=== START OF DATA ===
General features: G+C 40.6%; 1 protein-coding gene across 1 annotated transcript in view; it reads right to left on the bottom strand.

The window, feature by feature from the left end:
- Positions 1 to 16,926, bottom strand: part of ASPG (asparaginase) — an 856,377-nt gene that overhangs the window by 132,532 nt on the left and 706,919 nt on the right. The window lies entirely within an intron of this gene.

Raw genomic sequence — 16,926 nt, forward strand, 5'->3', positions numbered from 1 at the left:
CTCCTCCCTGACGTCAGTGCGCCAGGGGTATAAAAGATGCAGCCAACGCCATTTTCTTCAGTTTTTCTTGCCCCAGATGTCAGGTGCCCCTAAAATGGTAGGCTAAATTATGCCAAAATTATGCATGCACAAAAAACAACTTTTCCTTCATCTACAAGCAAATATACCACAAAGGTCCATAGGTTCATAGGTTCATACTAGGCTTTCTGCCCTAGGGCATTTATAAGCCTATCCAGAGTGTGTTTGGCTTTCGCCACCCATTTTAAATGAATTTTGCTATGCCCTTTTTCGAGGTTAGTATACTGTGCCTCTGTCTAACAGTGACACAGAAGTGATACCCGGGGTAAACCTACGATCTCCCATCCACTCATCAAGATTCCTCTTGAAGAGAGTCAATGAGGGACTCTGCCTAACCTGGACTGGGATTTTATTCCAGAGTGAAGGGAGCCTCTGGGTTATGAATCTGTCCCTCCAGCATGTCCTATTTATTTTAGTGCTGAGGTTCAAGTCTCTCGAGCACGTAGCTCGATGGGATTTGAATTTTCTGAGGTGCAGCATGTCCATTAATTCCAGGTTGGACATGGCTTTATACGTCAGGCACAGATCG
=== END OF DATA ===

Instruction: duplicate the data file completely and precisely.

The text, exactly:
General features: G+C 40.6%; 1 protein-coding gene across 1 annotated transcript in view; it reads right to left on the bottom strand.

The window, feature by feature from the left end:
- Positions 1 to 16,926, bottom strand: part of ASPG (asparaginase) — an 856,377-nt gene that overhangs the window by 132,532 nt on the left and 706,919 nt on the right. The window lies entirely within an intron of this gene.

Raw genomic sequence — 16,926 nt, forward strand, 5'->3', positions numbered from 1 at the left:
CTCCTCCCTGACGTCAGTGCGCCAGGGGTATAAAAGATGCAGCCAACGCCATTTTCTTCAGTTTTTCTTGCCCCAGATGTCAGGTGCCCCTAAAATGGTAGGCTAAATTATGCCAAAATTATGCATGCACAAAAAACAACTTTTCCTTCATCTACAAGCAAATATACCACAAAGGTCCATAGGTTCATAGGTTCATACTAGGCTTTCTGCCCTAGGGCATTTATAAGCCTATCCAGAGTGTGTTTGGCTTTCGCCACCCATTTTAAATGAATTTTGCTATGCCCTTTTTCGAGGTTAGTATACTGTGCCTCTGTCTAACAGTGACACAGAAGTGATACCCGGGGTAAACCTACGATCTCCCATCCACTCATCAAGATTCCTCTTGAAGAGAGTCAATGAGGGACTCTGCCTAACCTGGACTGGGATTTTATTCCAGAGTGAAGGGAGCCTCTGGGTTATGAATCTGTCCCTCCAGCATGTCCTATTTATTTTAGTGCTGAGGTTCAAGTCTCTCGAGCACGTAGCTCGATGGGATTTGAATTTTCTGAGGTGCAGCATGTCCATTAATTCCAGGTTGGACATGGCTTTATACGTCAGGCACAGATCG